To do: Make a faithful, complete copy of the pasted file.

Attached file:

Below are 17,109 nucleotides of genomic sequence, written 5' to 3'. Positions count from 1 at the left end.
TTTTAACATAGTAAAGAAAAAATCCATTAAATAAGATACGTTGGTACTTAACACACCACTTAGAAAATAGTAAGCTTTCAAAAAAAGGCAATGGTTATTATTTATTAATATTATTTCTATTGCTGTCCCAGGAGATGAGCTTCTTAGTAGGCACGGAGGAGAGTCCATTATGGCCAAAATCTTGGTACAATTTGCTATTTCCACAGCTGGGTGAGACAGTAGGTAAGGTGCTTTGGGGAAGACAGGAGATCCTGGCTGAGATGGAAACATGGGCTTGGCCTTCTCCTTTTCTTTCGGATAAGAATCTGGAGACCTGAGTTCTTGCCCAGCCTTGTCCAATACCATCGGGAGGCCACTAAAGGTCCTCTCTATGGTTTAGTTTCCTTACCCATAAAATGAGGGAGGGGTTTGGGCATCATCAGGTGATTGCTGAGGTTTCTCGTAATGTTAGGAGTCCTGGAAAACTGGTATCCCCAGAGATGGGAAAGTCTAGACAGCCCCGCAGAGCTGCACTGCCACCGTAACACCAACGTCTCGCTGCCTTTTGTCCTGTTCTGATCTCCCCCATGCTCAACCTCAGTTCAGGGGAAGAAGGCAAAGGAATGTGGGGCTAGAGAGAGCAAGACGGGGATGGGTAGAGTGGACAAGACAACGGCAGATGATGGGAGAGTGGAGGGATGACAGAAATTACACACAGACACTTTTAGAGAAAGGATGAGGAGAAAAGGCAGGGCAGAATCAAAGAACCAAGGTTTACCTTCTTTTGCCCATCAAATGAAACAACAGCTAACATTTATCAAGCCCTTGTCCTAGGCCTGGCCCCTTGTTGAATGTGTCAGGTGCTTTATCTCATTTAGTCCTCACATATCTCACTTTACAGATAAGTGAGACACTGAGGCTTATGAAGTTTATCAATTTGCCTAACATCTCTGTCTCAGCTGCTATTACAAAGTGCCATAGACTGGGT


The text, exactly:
Below are 17,109 nucleotides of genomic sequence, written 5' to 3'. Positions count from 1 at the left end.
TTTTAACATAGTAAAGAAAAAATCCATTAAATAAGATACGTTGGTACTTAACACACCACTTAGAAAATAGTAAGCTTTCAAAAAAAGGCAATGGTTATTATTTATTAATATTATTTCTATTGCTGTCCCAGGAGATGAGCTTCTTAGTAGGCACGGAGGAGAGTCCATTATGGCCAAAATCTTGGTACAATTTGCTATTTCCACAGCTGGGTGAGACAGTAGGTAAGGTGCTTTGGGGAAGACAGGAGATCCTGGCTGAGATGGAAACATGGGCTTGGCCTTCTCCTTTTCTTTCGGATAAGAATCTGGAGACCTGAGTTCTTGCCCAGCCTTGTCCAATACCATCGGGAGGCCACTAAAGGTCCTCTCTATGGTTTAGTTTCCTTACCCATAAAATGAGGGAGGGGTTTGGGCATCATCAGGTGATTGCTGAGGTTTCTCGTAATGTTAGGAGTCCTGGAAAACTGGTATCCCCAGAGATGGGAAAGTCTAGACAGCCCCGCAGAGCTGCACTGCCACCGTAACACCAACGTCTCGCTGCCTTTTGTCCTGTTCTGATCTCCCCCATGCTCAACCTCAGTTCAGGGGAAGAAGGCAAAGGAATGTGGGGCTAGAGAGAGCAAGACGGGGATGGGTAGAGTGGACAAGACAACGGCAGATGATGGGAGAGTGGAGGGATGACAGAAATTACACACAGACACTTTTAGAGAAAGGATGAGGAGAAAAGGCAGGGCAGAATCAAAGAACCAAGGTTTACCTTCTTTTGCCCATCAAATGAAACAACAGCTAACATTTATCAAGCCCTTGTCCTAGGCCTGGCCCCTTGTTGAATGTGTCAGGTGCTTTATCTCATTTAGTCCTCACATATCTCACTTTACAGATAAGTGAGACACTGAGGCTTATGAAGTTTATCAATTTGCCTAACATCTCTGTCTCAGCTGCTATTACAAAGTGCCATAGACTGGGT